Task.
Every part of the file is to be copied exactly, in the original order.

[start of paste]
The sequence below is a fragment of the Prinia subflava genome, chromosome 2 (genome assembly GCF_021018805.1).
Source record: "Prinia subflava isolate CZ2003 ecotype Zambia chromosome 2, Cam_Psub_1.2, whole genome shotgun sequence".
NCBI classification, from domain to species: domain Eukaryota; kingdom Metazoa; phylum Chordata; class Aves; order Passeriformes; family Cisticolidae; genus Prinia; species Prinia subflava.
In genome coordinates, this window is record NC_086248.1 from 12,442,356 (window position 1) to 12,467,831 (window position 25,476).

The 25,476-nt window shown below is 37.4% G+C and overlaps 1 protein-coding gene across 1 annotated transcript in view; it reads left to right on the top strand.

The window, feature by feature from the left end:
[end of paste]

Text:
The sequence below is a fragment of the Prinia subflava genome, chromosome 2 (genome assembly GCF_021018805.1).
Source record: "Prinia subflava isolate CZ2003 ecotype Zambia chromosome 2, Cam_Psub_1.2, whole genome shotgun sequence".
NCBI classification, from domain to species: domain Eukaryota; kingdom Metazoa; phylum Chordata; class Aves; order Passeriformes; family Cisticolidae; genus Prinia; species Prinia subflava.
In genome coordinates, this window is record NC_086248.1 from 12,442,356 (window position 1) to 12,467,831 (window position 25,476).

The 25,476-nt window shown below is 37.4% G+C and overlaps 1 protein-coding gene across 1 annotated transcript in view; it reads left to right on the top strand.

The window, feature by feature from the left end: